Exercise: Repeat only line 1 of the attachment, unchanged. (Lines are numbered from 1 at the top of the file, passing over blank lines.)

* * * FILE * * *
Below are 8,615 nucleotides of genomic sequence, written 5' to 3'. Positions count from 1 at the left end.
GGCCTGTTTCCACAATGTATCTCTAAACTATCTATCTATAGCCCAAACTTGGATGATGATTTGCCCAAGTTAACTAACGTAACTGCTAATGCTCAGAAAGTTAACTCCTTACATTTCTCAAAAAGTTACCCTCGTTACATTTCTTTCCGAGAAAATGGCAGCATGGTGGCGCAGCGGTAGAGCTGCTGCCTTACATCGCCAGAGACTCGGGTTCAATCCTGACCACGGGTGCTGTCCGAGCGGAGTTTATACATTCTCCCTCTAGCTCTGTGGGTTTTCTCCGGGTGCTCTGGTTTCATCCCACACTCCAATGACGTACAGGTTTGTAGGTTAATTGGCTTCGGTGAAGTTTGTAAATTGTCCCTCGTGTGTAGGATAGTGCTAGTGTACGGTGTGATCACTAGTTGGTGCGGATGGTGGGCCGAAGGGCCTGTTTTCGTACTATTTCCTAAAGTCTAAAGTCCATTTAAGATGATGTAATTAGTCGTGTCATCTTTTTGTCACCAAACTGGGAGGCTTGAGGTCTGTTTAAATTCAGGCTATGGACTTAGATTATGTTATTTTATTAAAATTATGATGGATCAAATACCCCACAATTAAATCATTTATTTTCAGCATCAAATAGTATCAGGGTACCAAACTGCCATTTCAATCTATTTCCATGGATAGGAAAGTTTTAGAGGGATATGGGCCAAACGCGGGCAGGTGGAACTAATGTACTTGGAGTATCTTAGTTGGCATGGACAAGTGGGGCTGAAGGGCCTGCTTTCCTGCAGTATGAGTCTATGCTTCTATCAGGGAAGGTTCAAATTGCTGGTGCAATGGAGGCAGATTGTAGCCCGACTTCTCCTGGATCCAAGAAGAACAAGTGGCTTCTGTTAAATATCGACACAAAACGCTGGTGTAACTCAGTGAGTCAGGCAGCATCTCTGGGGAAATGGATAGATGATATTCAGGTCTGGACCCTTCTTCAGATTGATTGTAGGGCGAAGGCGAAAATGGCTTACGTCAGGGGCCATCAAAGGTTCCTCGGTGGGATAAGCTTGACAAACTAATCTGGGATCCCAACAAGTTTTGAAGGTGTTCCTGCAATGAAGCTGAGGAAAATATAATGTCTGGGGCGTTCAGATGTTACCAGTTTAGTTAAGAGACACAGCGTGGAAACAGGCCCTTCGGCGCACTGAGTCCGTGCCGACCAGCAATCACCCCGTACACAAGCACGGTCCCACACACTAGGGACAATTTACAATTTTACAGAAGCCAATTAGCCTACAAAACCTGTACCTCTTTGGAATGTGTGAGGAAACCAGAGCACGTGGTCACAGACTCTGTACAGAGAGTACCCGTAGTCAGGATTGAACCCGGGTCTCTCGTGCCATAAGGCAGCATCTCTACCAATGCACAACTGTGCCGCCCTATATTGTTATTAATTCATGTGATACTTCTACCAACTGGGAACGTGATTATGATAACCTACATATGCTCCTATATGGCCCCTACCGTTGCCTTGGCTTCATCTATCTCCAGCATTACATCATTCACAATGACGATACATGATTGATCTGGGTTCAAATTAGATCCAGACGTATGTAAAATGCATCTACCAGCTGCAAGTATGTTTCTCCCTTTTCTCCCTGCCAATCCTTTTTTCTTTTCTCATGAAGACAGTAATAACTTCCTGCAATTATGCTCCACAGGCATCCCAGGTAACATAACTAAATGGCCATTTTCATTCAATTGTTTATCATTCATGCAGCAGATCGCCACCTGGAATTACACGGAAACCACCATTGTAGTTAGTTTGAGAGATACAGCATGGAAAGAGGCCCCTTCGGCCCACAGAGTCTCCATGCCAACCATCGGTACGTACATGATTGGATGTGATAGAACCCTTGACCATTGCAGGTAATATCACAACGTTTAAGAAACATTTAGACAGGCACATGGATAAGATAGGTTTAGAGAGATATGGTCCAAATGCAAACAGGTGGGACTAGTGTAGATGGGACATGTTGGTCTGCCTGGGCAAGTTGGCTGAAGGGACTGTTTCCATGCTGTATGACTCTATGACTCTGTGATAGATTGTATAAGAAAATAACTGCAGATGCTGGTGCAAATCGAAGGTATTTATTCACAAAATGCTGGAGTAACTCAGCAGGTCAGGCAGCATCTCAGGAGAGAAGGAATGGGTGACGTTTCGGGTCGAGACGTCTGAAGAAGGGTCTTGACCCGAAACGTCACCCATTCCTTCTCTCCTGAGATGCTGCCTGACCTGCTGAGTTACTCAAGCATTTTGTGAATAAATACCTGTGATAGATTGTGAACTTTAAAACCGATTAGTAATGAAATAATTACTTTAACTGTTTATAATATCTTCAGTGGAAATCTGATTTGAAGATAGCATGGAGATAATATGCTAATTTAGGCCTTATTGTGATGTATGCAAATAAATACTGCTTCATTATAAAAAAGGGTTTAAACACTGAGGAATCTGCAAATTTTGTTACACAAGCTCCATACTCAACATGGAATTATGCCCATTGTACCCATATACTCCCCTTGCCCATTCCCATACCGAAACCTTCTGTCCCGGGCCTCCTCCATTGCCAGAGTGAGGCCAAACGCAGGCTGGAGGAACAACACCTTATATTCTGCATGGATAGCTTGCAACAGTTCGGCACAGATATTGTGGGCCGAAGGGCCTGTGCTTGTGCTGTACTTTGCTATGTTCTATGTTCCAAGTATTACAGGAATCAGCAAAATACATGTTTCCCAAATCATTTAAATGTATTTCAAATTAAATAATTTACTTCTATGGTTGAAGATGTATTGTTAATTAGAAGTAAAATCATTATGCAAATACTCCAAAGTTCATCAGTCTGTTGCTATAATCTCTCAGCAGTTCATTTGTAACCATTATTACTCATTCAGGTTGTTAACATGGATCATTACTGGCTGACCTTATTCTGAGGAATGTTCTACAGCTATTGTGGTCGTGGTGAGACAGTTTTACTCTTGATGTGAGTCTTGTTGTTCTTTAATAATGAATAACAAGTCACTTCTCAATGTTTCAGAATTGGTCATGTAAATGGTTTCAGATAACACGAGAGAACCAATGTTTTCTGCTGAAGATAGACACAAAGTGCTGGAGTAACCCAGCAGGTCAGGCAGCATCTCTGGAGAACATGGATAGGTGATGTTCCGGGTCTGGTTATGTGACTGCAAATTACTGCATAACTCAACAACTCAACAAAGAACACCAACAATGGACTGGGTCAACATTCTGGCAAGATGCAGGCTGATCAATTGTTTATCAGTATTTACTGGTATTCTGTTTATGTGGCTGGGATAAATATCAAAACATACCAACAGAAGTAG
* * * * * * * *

Below are 8,615 nucleotides of genomic sequence, written 5' to 3'. Positions count from 1 at the left end.